I love the night bag, but it means I sleep on my back because I'm afraid I'll pinch the tube if I turn over on my side. After a while, that hurts. Also, when I switch to my leg bag in the morning, the catheter isn't draining into it. I called the on-call nurse and she suggested I go to the ER or I could try drinking a LOT of water and pushing down to clear and clogging. I did the water and cleared it, but this morning the same thing happened. Maybe I need to set my alarm and get up a little earlier to get it going?
I discovered that these spasms happen when I bend over. Okay, so now I'll try not to bend over, but I have knee problems and can't squat down.
1. Yes, ask your doctor or the nurse how long you'll have the catheter and who to call when you have problems and what hours they're available if you need to come in. My doctor's office is closed on Fridays and the weekend, which means the ER if I have problems.
2. Before surgery, I bought some "light days" sanitary pads and some Depend incontinence underwear. I found that light incontinence pads with "wings" almost seemed to route the urine spray down my leg. Panty liners without wings work better for me. At night I use the Depend underwear and lay a towel over a piece of plastic, but so far I've haven't needed any of those at night. Still, mattresses are expensive, and I don't want to take a chance on leaks.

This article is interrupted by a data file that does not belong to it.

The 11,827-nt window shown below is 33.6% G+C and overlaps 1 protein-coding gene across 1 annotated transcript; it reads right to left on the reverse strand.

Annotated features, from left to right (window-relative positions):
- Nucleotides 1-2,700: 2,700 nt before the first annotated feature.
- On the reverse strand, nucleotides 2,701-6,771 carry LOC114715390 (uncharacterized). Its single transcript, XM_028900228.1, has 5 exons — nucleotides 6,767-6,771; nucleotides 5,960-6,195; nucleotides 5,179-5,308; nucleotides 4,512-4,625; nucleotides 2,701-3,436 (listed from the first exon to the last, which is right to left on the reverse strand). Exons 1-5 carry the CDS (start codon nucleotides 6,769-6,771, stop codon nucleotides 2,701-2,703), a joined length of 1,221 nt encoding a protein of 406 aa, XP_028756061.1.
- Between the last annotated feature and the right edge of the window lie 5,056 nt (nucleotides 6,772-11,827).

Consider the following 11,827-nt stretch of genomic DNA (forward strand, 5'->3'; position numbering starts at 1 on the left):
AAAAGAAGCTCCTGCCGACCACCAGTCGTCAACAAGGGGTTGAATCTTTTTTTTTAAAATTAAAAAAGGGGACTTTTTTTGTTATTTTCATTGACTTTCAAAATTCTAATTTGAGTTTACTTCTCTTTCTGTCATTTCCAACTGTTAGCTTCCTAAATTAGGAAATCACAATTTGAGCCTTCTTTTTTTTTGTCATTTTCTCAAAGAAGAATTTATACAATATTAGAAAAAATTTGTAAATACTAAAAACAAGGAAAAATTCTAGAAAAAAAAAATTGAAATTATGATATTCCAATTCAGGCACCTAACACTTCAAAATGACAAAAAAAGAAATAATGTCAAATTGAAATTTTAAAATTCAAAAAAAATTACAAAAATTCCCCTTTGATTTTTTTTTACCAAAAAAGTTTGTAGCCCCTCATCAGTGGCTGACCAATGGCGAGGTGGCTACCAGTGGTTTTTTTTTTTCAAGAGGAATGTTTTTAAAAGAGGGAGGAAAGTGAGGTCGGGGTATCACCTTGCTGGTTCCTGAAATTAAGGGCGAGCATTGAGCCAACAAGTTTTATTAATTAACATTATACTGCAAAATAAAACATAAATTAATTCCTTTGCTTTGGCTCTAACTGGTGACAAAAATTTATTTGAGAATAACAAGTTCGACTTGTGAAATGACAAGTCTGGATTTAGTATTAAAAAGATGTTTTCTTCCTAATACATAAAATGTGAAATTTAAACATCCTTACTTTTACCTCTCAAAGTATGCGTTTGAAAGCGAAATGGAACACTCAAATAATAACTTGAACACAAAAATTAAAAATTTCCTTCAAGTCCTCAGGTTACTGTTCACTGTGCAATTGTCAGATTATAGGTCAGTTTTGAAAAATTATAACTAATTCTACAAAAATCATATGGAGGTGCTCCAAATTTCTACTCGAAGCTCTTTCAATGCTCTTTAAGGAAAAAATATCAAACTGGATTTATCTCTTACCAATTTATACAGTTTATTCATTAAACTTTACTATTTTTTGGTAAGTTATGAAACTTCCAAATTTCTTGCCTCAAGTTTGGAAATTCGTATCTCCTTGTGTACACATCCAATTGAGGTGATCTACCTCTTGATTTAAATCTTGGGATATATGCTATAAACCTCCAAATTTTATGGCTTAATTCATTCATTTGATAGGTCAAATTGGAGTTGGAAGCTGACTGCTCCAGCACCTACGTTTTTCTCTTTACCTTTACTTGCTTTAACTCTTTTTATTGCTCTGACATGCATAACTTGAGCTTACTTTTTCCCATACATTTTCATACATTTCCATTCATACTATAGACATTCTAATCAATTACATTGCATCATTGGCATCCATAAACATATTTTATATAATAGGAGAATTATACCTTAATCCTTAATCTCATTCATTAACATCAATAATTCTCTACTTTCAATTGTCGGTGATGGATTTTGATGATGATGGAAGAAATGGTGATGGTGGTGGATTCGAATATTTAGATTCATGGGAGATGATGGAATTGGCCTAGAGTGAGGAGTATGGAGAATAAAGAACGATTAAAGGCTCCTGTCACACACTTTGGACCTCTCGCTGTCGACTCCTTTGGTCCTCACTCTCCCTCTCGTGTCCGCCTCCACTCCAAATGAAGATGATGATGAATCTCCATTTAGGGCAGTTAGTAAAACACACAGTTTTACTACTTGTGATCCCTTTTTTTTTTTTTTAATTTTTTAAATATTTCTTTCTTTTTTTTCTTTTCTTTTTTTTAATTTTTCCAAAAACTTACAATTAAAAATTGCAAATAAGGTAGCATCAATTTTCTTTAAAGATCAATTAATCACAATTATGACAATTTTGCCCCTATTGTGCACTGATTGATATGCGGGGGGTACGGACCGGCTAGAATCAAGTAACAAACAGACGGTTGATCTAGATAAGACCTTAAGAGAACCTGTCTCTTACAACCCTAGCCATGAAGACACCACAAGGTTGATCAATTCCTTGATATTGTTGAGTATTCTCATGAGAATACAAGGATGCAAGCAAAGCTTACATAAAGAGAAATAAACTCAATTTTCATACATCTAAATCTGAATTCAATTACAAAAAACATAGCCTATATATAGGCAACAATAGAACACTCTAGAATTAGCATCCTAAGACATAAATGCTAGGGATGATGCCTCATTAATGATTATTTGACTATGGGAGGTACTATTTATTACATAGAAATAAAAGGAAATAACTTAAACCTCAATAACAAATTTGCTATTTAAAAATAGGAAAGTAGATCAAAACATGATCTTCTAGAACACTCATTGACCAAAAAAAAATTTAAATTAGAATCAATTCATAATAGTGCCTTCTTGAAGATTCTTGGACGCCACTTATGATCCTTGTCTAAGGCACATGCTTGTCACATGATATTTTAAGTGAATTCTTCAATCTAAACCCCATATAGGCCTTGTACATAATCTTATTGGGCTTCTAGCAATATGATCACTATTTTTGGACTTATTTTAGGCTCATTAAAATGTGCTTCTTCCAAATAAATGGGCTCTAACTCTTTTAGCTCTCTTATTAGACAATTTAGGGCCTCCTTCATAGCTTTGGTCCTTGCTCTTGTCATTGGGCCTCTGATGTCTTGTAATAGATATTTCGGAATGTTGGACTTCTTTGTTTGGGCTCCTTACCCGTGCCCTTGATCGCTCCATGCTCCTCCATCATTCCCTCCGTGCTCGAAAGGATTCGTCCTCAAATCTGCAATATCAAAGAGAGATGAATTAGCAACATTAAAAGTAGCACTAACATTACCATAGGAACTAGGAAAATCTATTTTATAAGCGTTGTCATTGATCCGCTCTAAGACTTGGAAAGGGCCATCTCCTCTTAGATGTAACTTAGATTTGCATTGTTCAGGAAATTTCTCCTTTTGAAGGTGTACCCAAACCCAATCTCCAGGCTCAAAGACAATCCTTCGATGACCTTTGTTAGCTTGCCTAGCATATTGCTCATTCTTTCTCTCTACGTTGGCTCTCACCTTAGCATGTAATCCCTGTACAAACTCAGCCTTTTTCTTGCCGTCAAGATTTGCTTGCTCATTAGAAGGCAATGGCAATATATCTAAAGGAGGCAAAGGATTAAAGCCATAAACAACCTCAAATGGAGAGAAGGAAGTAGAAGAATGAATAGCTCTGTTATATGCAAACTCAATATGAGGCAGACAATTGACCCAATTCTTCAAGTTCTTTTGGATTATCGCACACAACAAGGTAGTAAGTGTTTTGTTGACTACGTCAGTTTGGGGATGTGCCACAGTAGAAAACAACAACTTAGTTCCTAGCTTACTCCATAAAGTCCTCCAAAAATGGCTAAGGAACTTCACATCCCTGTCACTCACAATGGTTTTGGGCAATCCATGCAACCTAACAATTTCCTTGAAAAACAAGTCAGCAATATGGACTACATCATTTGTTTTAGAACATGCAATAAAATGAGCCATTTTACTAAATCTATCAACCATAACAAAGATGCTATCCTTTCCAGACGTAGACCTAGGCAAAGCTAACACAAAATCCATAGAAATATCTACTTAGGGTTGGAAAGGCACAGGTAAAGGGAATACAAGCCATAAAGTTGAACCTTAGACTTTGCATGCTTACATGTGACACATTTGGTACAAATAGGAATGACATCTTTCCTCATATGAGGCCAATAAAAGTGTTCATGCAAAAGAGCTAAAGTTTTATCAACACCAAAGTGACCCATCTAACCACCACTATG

3. I'm not in pain or anything, but these leaks have kept me at home. If possible, clear your calendar and reschedule your appointments so you won't have that to worry about.
That's all I have. If anyone has any other tips, I'd love to see them. 🙂
Sounds like you need to take an anticholinergic medication like Ditropan. These drugs calm the bladder reducing spasms. My dad was a Quadraplegic and took Ditropan. It was quite effective but that was years ago. They may have more effective meds today.
Thank you for mentioning that. They did give me a prescription for phenazopyridine (brand names Pyridium, Uristat). The label said to take it for pain, but after the first day, there wasn't much pain. When I started having the spasms, which weren't really that painful, just uncomfortable, I looked up the medication and found that it is used to "relieve symptoms caused by irritation of the urinary tract such as pain, burning, and the feeling of needing to urinate urgently or frequently." I've started taking it three times a day, as directed, so maybe that will help.
@mar2a I’m jumping in here. Yes, pyridium is good for any bladder irritations. You want to take a break from it, though, to see if the spasms have stopped. Did you doctor say how long you might experience irritation or spasms?